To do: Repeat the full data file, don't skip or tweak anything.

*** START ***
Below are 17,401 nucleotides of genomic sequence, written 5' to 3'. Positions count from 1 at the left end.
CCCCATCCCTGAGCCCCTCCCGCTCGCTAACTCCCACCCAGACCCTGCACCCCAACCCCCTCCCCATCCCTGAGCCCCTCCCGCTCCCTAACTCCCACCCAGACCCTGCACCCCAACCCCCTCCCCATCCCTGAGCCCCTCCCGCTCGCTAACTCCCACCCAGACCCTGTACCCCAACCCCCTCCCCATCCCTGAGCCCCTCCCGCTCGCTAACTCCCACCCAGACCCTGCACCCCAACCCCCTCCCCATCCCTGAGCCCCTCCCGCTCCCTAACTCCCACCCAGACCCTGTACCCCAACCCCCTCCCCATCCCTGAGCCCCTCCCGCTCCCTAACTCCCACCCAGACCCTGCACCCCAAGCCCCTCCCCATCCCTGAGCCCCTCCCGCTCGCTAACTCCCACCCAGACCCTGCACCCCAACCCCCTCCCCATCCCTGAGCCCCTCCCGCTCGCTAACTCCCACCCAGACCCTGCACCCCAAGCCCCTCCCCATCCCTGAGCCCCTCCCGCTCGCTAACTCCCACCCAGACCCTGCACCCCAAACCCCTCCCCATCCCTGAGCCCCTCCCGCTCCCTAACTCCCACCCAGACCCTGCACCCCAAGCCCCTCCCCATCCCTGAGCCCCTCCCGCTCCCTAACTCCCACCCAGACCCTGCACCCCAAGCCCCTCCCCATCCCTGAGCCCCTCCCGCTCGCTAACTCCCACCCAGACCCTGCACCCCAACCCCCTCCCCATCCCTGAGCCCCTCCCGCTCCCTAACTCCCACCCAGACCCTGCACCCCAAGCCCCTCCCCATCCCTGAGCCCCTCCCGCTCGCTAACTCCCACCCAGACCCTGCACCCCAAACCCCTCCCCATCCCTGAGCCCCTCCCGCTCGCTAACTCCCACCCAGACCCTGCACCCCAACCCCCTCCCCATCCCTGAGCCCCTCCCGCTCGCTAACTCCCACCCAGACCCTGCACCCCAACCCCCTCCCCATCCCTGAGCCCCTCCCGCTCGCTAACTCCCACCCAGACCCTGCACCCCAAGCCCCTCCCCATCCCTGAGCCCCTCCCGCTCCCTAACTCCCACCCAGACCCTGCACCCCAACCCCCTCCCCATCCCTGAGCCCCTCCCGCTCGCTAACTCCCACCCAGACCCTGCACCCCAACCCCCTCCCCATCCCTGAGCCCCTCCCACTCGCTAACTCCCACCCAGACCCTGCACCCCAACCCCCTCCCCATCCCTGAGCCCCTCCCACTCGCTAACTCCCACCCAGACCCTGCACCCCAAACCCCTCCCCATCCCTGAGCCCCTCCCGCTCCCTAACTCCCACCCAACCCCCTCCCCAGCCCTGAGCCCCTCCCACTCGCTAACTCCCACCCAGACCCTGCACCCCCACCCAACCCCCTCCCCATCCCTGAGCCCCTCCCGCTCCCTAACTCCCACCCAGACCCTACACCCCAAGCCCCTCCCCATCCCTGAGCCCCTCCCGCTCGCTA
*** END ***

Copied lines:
Below are 17,401 nucleotides of genomic sequence, written 5' to 3'. Positions count from 1 at the left end.
CCCCATCCCTGAGCCCCTCCCGCTCGCTAACTCCCACCCAGACCCTGCACCCCAACCCCCTCCCCATCCCTGAGCCCCTCCCGCTCCCTAACTCCCACCCAGACCCTGCACCCCAACCCCCTCCCCATCCCTGAGCCCCTCCCGCTCGCTAACTCCCACCCAGACCCTGTACCCCAACCCCCTCCCCATCCCTGAGCCCCTCCCGCTCGCTAACTCCCACCCAGACCCTGCACCCCAACCCCCTCCCCATCCCTGAGCCCCTCCCGCTCCCTAACTCCCACCCAGACCCTGTACCCCAACCCCCTCCCCATCCCTGAGCCCCTCCCGCTCCCTAACTCCCACCCAGACCCTGCACCCCAAGCCCCTCCCCATCCCTGAGCCCCTCCCGCTCGCTAACTCCCACCCAGACCCTGCACCCCAACCCCCTCCCCATCCCTGAGCCCCTCCCGCTCGCTAACTCCCACCCAGACCCTGCACCCCAAGCCCCTCCCCATCCCTGAGCCCCTCCCGCTCGCTAACTCCCACCCAGACCCTGCACCCCAAACCCCTCCCCATCCCTGAGCCCCTCCCGCTCCCTAACTCCCACCCAGACCCTGCACCCCAAGCCCCTCCCCATCCCTGAGCCCCTCCCGCTCCCTAACTCCCACCCAGACCCTGCACCCCAAGCCCCTCCCCATCCCTGAGCCCCTCCCGCTCGCTAACTCCCACCCAGACCCTGCACCCCAACCCCCTCCCCATCCCTGAGCCCCTCCCGCTCCCTAACTCCCACCCAGACCCTGCACCCCAAGCCCCTCCCCATCCCTGAGCCCCTCCCGCTCGCTAACTCCCACCCAGACCCTGCACCCCAAACCCCTCCCCATCCCTGAGCCCCTCCCGCTCGCTAACTCCCACCCAGACCCTGCACCCCAACCCCCTCCCCATCCCTGAGCCCCTCCCGCTCGCTAACTCCCACCCAGACCCTGCACCCCAACCCCCTCCCCATCCCTGAGCCCCTCCCGCTCGCTAACTCCCACCCAGACCCTGCACCCCAAGCCCCTCCCCATCCCTGAGCCCCTCCCGCTCCCTAACTCCCACCCAGACCCTGCACCCCAACCCCCTCCCCATCCCTGAGCCCCTCCCGCTCGCTAACTCCCACCCAGACCCTGCACCCCAACCCCCTCCCCATCCCTGAGCCCCTCCCACTCGCTAACTCCCACCCAGACCCTGCACCCCAACCCCCTCCCCATCCCTGAGCCCCTCCCACTCGCTAACTCCCACCCAGACCCTGCACCCCAAACCCCTCCCCATCCCTGAGCCCCTCCCGCTCCCTAACTCCCACCCAACCCCCTCCCCAGCCCTGAGCCCCTCCCACTCGCTAACTCCCACCCAGACCCTGCACCCCCACCCAACCCCCTCCCCATCCCTGAGCCCCTCCCGCTCCCTAACTCCCACCCAGACCCTACACCCCAAGCCCCTCCCCATCCCTGAGCCCCTCCCGCTCGCTA